Baku’s story for the past 150 years has been dominated by oil. Vast fortunes were made here, for the Nobel brothers and the Rothschilds among others. The young Stalin cut his revolutionary teeth as an agitator among the oil workers. Hitler’s drive against Stalingrad was aimed towards the oil wells of Baku, which he considered critical to the German war effort. In the middle of the 20th century almost half the world’s oil production came from Baku. While the city’s wells contribute far less proportionately nowadays, oil has again been central to the country’s efforts to rebuild itself since independence and the disastrous war with Armenia over Nagorno-Karabakh in the early 1990s.
Much of today’s production is offshore, from rigs in the Caspian. But the land around Baku, on the Absheron peninsula, is cluttered with wells, the derricks like some kind of giant, demented birds bobbing their heads up and down, stretching for miles across the flat, dust-blown landscape, pecking away at the oil-soaked earth. It is a forlorn and hideous scene.
For thousands of years oil has oozed, and gas has seeped out of the ground on the Absheron peninsula. In places, once ignited, the ground literally burns. At Yanar Dag (Burning Mountain), a short bus ride out of Baku, flames lick the blackened sandstone of a ten-metre long strip of hillside. It is said it was accidentally ignited by the dropped cigarette of a careless shepherd in the 1950s. Not far away, at the Baku suburb of Surakhani, is the temple of fire, or ‘Ateshgah’. Thought to have been built in the 17th century, it consists of a courtyard, with an altar in the middle, and cells around the perimeter where holy men once lived. On the altar, a fire burns. The shrine was once a Hindu place of worship, and has also been a place of pilgrimage for Zoroastrians, followers of the pre-Islamic religion of Persia. Some have speculated that the site may have been a Zoroastrian place of worship much earlier. The fires at the shrine used to be fuelled by natural gas vents of the type that proliferated around the Absheron peninsula. But the commercial exploitation of the gas wells caused the flames to go out. They are now fuelled by the Baku mains supply.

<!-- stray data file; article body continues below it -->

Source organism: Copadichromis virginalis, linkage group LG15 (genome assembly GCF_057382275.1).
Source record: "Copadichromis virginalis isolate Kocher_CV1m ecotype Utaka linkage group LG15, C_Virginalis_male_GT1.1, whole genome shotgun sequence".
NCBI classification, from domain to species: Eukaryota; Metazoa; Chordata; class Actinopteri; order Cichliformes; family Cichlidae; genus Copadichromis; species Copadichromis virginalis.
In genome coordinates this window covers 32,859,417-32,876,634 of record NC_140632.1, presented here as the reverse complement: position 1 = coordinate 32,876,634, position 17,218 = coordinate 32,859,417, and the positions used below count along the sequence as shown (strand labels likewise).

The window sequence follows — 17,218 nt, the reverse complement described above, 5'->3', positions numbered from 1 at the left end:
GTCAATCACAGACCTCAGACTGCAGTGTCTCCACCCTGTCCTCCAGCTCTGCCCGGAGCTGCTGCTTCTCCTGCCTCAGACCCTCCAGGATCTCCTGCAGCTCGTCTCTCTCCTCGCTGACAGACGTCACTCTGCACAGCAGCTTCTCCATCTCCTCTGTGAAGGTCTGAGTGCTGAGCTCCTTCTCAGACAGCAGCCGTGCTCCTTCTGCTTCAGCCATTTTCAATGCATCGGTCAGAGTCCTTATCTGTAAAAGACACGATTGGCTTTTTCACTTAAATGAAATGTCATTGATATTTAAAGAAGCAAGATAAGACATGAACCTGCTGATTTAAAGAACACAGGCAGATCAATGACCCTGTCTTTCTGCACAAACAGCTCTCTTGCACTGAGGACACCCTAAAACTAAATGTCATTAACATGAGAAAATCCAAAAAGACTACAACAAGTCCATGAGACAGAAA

As in the time of Ali and Nino, modern Baku still has a face to the west and a face to the east. The city centre, outside the old-town walls, has a modern brash feel. On the central square, a statue of a sassy young woman in jeans and a skimpy top holds an umbrella in one hand and a mobile phone in the other. In cafes and bars around the square perimeter evening revellers sip cold beer and tuck into kebabs and pizza. Yet it was Ramadan when I visited, and at restaurants away from the city centre tables were prepared well in advance for the diners who would sit in front of their plates waiting for the signal that it was time to break the day’s fast. Conservatism and modernity exist side by side.
- Tradition and Modernity in Baku